The SIMBIOTIC project will be jointly implemented by the Institute of Earth Systems of the University of Malta, the Ministry for Gozo under the Eco-Gozo initiative, the Department of Biological, Geological and Environmental Sciences of the University of Catania and the Comune di Pachino.

SIMBIOTIC is an environmental pilot restoration project aiming at enhancing the ecological connectivity of the SE Sicily-Gozo transboundary migratory route through ecological restoration, improved area management, integrated environmental planning and policy and enhanced local environmental consciousness.

Restoration interventions will be designed based on an assessment of local plant, animal and habitat components, an analysis of landscape changes and the identification of priority connectivity areas.

In SE Sicily, habitat improvement will focus on privately-owned transitional coastal wetland ecosystem, Pantano Ponterio, that was officially designated for protection (SAC and SPA) yet is encroached and degraded. The project will propose improved area planning and management in collaboration with the Comune di Pachino.

In Gozo, the project will engage with volunteer private and government land owners and users in the participatory planning and implementation of habitat restoration actions through the planting of native woody vegetation in suitable configurations in the rural landscape to contribute to improved ecological connectivity between selected areas. At present, three government owned sites where identified for ecological restoration. One is located in the Ministry for Gozo's Government Experimental Farm (soon the designated as the Centre for Innovation in Rural Sciences and Environmental Management) in Xewkija. The second site is Ta' Lambert, Xewkija and the third site is at Ta' Tocc and it-Taksis, located on the NE coast, limits of Nadur. All of these sites have been modified by humans in the recent past, mostly for agricultural purposes and now are abandoned.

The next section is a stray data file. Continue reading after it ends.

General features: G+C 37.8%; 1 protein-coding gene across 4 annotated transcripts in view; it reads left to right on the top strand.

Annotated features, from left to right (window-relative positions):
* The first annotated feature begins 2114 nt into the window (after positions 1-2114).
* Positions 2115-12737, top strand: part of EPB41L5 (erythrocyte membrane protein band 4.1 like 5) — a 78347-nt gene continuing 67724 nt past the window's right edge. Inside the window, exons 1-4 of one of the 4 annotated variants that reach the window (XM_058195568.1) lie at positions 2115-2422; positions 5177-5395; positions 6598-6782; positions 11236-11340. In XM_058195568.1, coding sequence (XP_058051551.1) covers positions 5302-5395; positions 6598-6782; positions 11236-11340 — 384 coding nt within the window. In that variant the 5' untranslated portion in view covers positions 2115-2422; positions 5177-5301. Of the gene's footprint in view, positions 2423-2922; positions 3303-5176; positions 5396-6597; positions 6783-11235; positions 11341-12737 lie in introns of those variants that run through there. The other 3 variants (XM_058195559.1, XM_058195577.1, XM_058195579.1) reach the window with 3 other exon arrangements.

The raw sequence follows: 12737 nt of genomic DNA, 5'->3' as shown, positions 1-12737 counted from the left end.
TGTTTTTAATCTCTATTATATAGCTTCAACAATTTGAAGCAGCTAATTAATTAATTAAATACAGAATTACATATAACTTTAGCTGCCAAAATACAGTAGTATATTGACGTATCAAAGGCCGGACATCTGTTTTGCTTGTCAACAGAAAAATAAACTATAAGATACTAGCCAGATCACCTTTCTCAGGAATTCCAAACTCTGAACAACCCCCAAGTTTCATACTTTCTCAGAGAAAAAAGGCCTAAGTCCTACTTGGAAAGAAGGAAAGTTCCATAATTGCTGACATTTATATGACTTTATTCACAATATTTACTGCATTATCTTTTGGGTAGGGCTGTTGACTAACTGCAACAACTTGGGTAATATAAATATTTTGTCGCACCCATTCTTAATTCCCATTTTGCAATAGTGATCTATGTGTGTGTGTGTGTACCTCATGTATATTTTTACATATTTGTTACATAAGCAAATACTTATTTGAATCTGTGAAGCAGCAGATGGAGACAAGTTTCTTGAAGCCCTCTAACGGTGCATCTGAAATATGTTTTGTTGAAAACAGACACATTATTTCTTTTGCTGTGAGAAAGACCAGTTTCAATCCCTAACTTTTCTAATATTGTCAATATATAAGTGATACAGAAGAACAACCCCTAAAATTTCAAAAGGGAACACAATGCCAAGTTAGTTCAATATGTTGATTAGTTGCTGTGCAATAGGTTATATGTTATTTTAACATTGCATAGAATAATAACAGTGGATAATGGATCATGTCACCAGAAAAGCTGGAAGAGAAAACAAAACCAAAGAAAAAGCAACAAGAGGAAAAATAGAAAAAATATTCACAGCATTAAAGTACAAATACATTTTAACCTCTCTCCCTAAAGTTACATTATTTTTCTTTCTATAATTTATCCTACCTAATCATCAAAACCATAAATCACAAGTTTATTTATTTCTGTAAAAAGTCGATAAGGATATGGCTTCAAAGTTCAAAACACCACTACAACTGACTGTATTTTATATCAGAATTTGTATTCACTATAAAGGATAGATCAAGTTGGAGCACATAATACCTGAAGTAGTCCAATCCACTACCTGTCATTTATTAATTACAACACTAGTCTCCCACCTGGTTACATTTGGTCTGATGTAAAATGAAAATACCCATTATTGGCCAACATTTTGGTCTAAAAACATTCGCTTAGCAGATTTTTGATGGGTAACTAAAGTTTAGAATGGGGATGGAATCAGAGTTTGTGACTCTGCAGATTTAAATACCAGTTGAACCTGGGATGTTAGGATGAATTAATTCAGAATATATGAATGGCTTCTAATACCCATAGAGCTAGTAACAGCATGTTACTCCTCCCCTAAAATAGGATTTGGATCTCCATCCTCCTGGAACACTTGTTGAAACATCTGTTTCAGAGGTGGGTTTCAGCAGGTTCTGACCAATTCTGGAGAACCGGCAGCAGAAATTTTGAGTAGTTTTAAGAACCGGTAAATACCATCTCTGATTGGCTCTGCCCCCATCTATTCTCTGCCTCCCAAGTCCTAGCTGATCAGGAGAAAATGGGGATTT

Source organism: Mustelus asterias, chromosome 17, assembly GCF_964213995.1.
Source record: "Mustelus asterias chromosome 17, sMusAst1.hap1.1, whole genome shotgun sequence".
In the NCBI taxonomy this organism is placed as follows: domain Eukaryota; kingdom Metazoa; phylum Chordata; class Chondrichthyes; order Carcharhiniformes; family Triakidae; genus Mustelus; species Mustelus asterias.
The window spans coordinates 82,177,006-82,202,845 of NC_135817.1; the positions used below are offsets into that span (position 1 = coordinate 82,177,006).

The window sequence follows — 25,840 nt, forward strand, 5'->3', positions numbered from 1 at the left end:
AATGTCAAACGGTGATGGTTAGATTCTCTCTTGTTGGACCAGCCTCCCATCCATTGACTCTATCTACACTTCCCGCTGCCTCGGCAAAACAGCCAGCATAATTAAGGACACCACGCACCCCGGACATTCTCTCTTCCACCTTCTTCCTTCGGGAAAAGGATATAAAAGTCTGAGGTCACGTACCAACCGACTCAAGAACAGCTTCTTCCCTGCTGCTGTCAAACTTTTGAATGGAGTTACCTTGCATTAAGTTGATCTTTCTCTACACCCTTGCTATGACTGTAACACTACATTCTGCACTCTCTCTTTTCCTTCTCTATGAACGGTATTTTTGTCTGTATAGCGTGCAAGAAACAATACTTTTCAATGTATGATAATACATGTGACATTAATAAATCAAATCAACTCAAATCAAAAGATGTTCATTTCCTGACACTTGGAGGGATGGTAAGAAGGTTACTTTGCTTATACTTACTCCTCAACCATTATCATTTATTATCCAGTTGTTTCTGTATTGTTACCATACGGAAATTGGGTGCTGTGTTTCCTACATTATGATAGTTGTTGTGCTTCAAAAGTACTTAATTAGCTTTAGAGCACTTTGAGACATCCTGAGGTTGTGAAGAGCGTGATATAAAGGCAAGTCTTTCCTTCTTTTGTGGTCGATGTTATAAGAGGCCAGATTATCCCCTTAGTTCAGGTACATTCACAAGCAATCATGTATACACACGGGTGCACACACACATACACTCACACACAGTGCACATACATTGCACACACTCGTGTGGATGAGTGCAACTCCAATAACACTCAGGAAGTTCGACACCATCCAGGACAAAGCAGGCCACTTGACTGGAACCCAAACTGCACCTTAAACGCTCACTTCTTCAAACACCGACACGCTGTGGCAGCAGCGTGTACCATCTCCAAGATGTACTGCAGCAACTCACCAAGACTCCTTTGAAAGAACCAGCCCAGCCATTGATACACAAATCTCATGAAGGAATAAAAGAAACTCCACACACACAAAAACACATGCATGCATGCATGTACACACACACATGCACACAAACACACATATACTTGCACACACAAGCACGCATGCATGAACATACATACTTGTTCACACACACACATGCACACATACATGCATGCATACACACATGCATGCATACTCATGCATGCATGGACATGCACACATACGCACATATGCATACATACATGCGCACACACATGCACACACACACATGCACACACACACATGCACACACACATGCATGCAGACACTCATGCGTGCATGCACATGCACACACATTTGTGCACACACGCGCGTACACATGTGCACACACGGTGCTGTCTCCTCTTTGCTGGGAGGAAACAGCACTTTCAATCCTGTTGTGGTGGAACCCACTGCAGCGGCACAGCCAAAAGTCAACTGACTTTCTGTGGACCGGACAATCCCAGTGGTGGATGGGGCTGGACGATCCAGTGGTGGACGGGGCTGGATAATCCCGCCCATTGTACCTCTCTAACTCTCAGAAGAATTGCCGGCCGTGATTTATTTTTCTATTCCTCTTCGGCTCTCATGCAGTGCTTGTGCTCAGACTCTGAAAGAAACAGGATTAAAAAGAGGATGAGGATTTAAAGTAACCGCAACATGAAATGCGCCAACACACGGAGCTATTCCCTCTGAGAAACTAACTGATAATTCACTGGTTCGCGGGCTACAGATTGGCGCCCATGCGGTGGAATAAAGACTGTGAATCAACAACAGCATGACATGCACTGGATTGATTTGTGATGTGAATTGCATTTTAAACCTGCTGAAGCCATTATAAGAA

Planting material will be propagated from seeds and propagules collected in extensive wild populations, as well as commercially procured. Morphological and molecular characterization of carob varieties will be undertaken to enhance the value of carob germplasm used. Genetic diversity of generations of evergreen oak will confirm the viability of severely fragmented local populations.

This project is part-financed by the European Union European Regional Development Fund (ERDF).

Co-financing rate: 85% Eu Funds; 15% National Funds.

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